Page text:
I’ve been doing a lot of thinking about QB lately, wanting to write about him and how the situation I was in with him related to my issues with mental illness.
June 27, 2006
“Daddy, doggie, doggie!” A young child pointed to QB and ran toward us. Closer, closer. Panic. So close I could see a drop of saliva on her pointing finger.
“No!” I tightened my grip on QB’s leash. He lunged forward. I held on tight. It often surprised me just how much power a 28-pound Sheltie could have. I held out my hand to stop the little girl. Dear God, don’t let her get any closer. “This dog isn’t friendly. Please–” my hands shook uncontrollably– “don’t come near. Please.” I turned to the child’s father, whose hands were clasped in front of him as if he were offering condolences. I took a step back. “My dog isn’t used to kids.”
“But he looks like Lassie!” shouted the child. “Lassie!”
QB leapt up a foot into the air on his little Sheltie legs and came down, then leapt up again and again. His puppy kindergarten teacher had told me, quite some time ago, that his extensive jumping would injure his knees, which, considering his age, was the least of my worries. This jumping was one peculiarity that got me suspecting he had something wrong in his brain. My neighbors called QB “Jumping Jack,” or, “Jumping Fool,” and several had said to me, “I’ll bet you wouldn’t have gotten him, if you’d known he was a jumper, all hyper, the way he is.”
The child shouted again, “Lassie!”
“Is he a show dog? Why does he do that?” asked the father. Show dog. Holy shit. QB would tear the show apart.
The father–he lived nearby, I realized, and was named Livingston–moved his daughter away.
Four teenagers, two boys and two girls, passed on the opposite side of the street, one girl talking on a cell phone. QB barked and jumped.
“Hey, there’s that dog again,” said one girl, blowing out billows of smoke from her cigarette. “He jumps. Look.”
“You’re a bitch, Shelley,” said one of the boys. “C’mon.”
I said to Livingston, “I–I have to go. He has to pee.” I ushered QB along the sidewalk.
Many of the tricks I’d tried to improve QB’s behavior hadn’t worked. I had tried different kinds of collars and harnesses, bringing a spray bottle of water along with me on walks, using a sound device, and making him sit during walks. Yelling at him certainly did no good. Sometimes I grabbed him by the scruff of the neck and forced him to look me at me, and all I saw in his eyes was hostility and defiance.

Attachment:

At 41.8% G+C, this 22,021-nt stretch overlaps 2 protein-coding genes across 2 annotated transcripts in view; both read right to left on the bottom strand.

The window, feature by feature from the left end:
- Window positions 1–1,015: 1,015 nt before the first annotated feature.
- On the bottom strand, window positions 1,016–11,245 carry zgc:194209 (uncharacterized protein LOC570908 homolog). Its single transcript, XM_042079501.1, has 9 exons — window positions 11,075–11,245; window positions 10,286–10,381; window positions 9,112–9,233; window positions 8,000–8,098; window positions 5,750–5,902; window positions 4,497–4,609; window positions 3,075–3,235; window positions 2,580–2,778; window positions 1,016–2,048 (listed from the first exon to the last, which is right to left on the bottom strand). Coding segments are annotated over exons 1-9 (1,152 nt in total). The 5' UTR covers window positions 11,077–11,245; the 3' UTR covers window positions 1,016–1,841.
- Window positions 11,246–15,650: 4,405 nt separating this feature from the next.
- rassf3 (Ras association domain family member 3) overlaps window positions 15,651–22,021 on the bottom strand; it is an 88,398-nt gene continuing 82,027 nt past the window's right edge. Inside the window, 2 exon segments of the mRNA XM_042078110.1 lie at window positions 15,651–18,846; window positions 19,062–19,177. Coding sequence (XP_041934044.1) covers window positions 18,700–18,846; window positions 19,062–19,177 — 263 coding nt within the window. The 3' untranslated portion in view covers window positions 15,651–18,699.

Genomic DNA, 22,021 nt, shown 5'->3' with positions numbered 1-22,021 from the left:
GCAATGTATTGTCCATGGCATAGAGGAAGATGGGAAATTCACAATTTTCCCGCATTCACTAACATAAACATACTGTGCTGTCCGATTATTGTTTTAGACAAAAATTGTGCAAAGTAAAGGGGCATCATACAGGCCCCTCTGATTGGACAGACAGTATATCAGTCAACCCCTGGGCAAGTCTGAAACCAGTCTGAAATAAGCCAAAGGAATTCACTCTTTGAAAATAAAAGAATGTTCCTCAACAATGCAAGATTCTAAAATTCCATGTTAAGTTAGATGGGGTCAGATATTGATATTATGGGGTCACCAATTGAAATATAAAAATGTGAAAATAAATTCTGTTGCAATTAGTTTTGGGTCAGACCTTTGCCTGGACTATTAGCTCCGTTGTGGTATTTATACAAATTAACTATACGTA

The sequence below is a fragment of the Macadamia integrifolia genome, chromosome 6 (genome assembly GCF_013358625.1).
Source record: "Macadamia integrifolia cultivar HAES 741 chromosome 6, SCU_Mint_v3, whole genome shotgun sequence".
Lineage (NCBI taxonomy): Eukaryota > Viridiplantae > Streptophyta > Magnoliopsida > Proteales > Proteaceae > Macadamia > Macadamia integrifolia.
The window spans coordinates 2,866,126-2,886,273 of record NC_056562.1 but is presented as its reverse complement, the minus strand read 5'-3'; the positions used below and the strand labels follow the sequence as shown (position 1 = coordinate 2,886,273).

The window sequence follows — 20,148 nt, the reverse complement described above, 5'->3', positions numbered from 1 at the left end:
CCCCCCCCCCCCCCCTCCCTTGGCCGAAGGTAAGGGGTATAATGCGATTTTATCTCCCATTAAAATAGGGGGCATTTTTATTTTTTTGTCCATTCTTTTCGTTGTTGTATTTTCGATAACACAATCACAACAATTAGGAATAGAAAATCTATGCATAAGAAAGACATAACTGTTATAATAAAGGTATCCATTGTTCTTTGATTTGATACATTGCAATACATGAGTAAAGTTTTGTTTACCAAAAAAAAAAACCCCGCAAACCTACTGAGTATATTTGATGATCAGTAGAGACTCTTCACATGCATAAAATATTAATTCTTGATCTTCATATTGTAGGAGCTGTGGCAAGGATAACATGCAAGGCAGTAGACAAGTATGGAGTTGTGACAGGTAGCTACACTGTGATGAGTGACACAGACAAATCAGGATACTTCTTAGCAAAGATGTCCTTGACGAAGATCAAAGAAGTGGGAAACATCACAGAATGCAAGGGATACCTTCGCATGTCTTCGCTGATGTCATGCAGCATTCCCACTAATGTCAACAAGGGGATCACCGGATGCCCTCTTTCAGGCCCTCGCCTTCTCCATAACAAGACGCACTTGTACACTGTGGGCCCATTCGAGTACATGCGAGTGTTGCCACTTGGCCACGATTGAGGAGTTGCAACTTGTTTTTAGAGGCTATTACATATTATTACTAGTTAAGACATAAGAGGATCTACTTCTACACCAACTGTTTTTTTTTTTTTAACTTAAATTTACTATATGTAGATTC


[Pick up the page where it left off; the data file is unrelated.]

We rounded a corner. At the end of the block several girls were playing with a basketball. Immediately, QB strained on the leash, snarling and barking in the direction of the girls, foaming at the mouth. I rushed him across the street. I knew he hated basketballs, for some reason. He hated balls of all sorts–baseballs, balloons, pumpkins, inflatable balls–these and many other stimuli would send him into curdles of aggression.
Coming back into my building, I said a quick “hello” to those of my neighbors that we saw in the lobby.
“How is it out there?” asked my neighbor June.
I held QB tightly to make sure he didn’t jump on her. “Nice, “ I replied. “Pleasant.”
“It’s okay if he jumps on me.”
“He’s got awfully muddy paws.” QB leapt up again.
June chuckled. “Look at that fool!”
“Yes, he’s a fool all right.” Luckily, no one else accompanied QB and me in the elevator on our way up to the fifth floor, but when the door opened, my neighbor Nicky entered. QB immediately pounced on him. “No!” I pulled QB back. “Sorry,” I said to Nicky. “I didn’t see you there.”
“That’s okay. It’s okay. Really. I don’t mind.” I could tell he was fibbing.
QB was as relieved as I was to be home. As I refilled his water dish, thoughts ran through my mind: Was I a bad dog owner? What had I done wrong? The Beings had been threatening since QB was a tiny puppy to take him away from me, was this their way of carrying out that threat? And–what was wrong with QB? Was he mentally ill? Some of his behaviors were normal results of poor training, but others….My dog was becoming a source of deep concern to me–and embarrassment.
And then I thought of my mother. Had she felt similarly when I became ill? Did she question her parenting? Was she embarrassed by me? Once, I overheard her say to my father–and yes, I knew she was talking about me–“Alan, she gives me the creeps.”
On my table, the Yellow Pages were open to the page I wanted. I knew I could no longer put it off. I picked up the phone, and called the veterinary behavior specialty center recommended by QB’s vet, and made an appointment.